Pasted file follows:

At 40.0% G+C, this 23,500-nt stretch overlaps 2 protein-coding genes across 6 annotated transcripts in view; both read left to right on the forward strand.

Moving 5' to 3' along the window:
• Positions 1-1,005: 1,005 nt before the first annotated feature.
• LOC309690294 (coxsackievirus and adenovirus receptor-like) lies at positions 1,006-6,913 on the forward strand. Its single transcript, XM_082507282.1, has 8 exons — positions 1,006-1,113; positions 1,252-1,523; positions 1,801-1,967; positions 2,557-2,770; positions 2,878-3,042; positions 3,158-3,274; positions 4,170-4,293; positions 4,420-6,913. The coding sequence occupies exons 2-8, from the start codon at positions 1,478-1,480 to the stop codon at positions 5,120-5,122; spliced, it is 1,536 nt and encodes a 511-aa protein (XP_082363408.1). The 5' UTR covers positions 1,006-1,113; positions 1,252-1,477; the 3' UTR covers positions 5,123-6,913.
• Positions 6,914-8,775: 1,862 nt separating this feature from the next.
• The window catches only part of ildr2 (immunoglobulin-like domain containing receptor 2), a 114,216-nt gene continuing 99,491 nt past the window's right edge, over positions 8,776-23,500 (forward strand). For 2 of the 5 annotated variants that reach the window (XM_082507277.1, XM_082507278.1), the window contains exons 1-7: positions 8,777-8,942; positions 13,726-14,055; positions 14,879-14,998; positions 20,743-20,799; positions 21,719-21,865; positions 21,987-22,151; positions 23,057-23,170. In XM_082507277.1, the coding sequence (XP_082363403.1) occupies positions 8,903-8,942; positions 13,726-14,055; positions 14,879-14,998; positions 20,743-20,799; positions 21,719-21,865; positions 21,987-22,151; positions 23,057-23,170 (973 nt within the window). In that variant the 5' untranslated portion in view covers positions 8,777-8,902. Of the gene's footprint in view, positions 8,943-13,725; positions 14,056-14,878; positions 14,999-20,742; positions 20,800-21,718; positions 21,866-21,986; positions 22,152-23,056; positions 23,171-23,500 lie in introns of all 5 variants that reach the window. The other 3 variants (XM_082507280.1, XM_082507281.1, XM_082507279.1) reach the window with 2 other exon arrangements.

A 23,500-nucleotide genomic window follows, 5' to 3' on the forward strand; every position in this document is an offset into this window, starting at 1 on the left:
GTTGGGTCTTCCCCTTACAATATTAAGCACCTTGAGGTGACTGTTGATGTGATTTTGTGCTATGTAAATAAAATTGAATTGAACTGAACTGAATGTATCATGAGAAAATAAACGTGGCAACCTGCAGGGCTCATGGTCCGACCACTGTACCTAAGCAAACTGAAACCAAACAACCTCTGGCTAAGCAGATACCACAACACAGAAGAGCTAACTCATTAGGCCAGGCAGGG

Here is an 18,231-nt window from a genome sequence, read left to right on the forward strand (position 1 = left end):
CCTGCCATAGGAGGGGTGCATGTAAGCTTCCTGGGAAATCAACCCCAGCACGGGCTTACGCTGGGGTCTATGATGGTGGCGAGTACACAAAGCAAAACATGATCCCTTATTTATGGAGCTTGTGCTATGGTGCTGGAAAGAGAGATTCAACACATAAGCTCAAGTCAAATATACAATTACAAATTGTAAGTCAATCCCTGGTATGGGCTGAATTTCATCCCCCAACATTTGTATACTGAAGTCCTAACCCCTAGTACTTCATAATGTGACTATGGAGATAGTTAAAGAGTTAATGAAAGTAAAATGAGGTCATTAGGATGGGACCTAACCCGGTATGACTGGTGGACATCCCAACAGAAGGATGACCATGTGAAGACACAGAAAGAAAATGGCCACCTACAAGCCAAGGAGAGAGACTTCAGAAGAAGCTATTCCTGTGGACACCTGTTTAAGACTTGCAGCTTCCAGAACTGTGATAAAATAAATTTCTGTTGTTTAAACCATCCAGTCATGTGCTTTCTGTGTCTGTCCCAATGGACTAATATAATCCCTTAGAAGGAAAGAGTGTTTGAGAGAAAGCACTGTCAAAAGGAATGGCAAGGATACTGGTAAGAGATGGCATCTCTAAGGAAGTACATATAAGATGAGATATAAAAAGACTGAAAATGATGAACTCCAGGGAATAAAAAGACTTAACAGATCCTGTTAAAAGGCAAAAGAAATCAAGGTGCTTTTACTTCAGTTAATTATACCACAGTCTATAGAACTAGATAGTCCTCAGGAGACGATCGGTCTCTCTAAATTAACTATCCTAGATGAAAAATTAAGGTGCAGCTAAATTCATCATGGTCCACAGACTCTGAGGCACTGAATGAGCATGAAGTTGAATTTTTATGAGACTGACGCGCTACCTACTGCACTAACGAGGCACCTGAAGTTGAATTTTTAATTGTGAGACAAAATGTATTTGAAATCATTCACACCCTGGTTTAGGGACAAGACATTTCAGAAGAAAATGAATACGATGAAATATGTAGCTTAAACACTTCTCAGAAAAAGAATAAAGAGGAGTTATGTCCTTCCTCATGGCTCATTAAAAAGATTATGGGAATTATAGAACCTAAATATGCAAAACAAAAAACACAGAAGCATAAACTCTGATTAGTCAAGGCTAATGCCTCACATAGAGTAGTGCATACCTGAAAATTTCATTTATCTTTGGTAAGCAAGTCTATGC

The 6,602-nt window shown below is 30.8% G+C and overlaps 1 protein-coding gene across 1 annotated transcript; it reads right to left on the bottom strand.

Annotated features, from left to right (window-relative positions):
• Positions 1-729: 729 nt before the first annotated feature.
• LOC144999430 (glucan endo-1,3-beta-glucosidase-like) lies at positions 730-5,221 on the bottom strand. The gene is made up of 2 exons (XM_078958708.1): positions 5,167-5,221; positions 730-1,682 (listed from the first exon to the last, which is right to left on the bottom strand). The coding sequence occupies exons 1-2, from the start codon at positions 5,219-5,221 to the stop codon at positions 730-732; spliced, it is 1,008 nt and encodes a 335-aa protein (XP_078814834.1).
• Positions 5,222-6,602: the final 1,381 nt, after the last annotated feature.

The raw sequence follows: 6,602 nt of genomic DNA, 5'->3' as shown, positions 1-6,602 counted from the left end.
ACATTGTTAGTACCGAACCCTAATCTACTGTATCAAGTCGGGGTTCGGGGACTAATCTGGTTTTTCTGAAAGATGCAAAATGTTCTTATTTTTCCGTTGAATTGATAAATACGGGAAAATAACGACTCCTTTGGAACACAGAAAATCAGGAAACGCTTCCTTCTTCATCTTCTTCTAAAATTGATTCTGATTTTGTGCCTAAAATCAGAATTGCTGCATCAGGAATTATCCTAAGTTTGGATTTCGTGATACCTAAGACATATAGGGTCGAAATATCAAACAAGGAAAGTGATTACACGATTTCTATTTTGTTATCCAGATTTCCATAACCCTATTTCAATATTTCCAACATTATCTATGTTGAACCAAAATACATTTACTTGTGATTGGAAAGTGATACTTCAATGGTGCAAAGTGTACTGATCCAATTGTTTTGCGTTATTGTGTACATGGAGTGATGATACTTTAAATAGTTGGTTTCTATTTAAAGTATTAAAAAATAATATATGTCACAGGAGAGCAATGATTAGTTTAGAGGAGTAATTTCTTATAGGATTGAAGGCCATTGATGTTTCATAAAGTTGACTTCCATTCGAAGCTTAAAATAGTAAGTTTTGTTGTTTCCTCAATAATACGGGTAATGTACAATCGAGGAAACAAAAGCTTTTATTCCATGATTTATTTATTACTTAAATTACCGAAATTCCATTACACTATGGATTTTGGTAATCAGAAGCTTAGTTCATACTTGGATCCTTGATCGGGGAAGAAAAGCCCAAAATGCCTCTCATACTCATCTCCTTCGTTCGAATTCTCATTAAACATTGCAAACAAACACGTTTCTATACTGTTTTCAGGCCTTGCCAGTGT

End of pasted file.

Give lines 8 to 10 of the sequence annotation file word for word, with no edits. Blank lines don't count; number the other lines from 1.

GTTGGGTCTTCCCCTTACAATATTAAGCACCTTGAGGTGACTGTTGATGTGATTTTGTGCTATGTAAATAAAATTGAATTGAACTGAACTGAATGTATCATGAGAAAATAAACGTGGCAACCTGCAGGGCTCATGGTCCGACCACTGTACCTAAGCAAACTGAAACCAAACAACCTCTGGCTAAGCAGATACCACAACACAGAAGAGCTAACTCATTAGGCCAGGCAGGG

Here is an 18,231-nt window from a genome sequence, read left to right on the forward strand (position 1 = left end):
CCTGCCATAGGAGGGGTGCATGTAAGCTTCCTGGGAAATCAACCCCAGCACGGGCTTACGCTGGGGTCTATGATGGTGGCGAGTACACAAAGCAAAACATGATCCCTTATTTATGGAGCTTGTGCTATGGTGCTGGAAAGAGAGATTCAACACATAAGCTCAAGTCAAATATACAATTACAAATTGTAAGTCAATCCCTGGTATGGGCTGAATTTCATCCCCCAACATTTGTATACTGAAGTCCTAACCCCTAGTACTTCATAATGTGACTATGGAGATAGTTAAAGAGTTAATGAAAGTAAAATGAGGTCATTAGGATGGGACCTAACCCGGTATGACTGGTGGACATCCCAACAGAAGGATGACCATGTGAAGACACAGAAAGAAAATGGCCACCTACAAGCCAAGGAGAGAGACTTCAGAAGAAGCTATTCCTGTGGACACCTGTTTAAGACTTGCAGCTTCCAGAACTGTGATAAAATAAATTTCTGTTGTTTAAACCATCCAGTCATGTGCTTTCTGTGTCTGTCCCAATGGACTAATATAATCCCTTAGAAGGAAAGAGTGTTTGAGAGAAAGCACTGTCAAAAGGAATGGCAAGGATACTGGTAAGAGATGGCATCTCTAAGGAAGTACATATAAGATGAGATATAAAAAGACTGAAAATGATGAACTCCAGGGAATAAAAAGACTTAACAGATCCTGTTAAAAGGCAAAAGAAATCAAGGTGCTTTTACTTCAGTTAATTATACCACAGTCTATAGAACTAGATAGTCCTCAGGAGACGATCGGTCTCTCTAAATTAACTATCCTAGATGAAAAATTAAGGTGCAGCTAAATTCATCATGGTCCACAGACTCTGAGGCACTGAATGAGCATGAAGTTGAATTTTTATGAGACTGACGCGCTACCTACTGCACTAACGAGGCACCTGAAGTTGAATTTTTAATTGTGAGACAAAATGTATTTGAAATCATTCACACCCTGGTTTAGGGACAAGACATTTCAGAAGAAAATGAATACGATGAAATATGTAGCTTAAACACTTCTCAGAAAAAGAATAAAGAGGAGTTATGTCCTTCCTCATGGCTCATTAAAAAGATTATGGGAATTATAGAACCTAAATATGCAAAACAAAAAACACAGAAGCATAAACTCTGATTAGTCAAGGCTAATGCCTCACATAGAGTAGTGCATACCTGAAAATTTCATTTATCTTTGGTAAGCAAGTCTATGC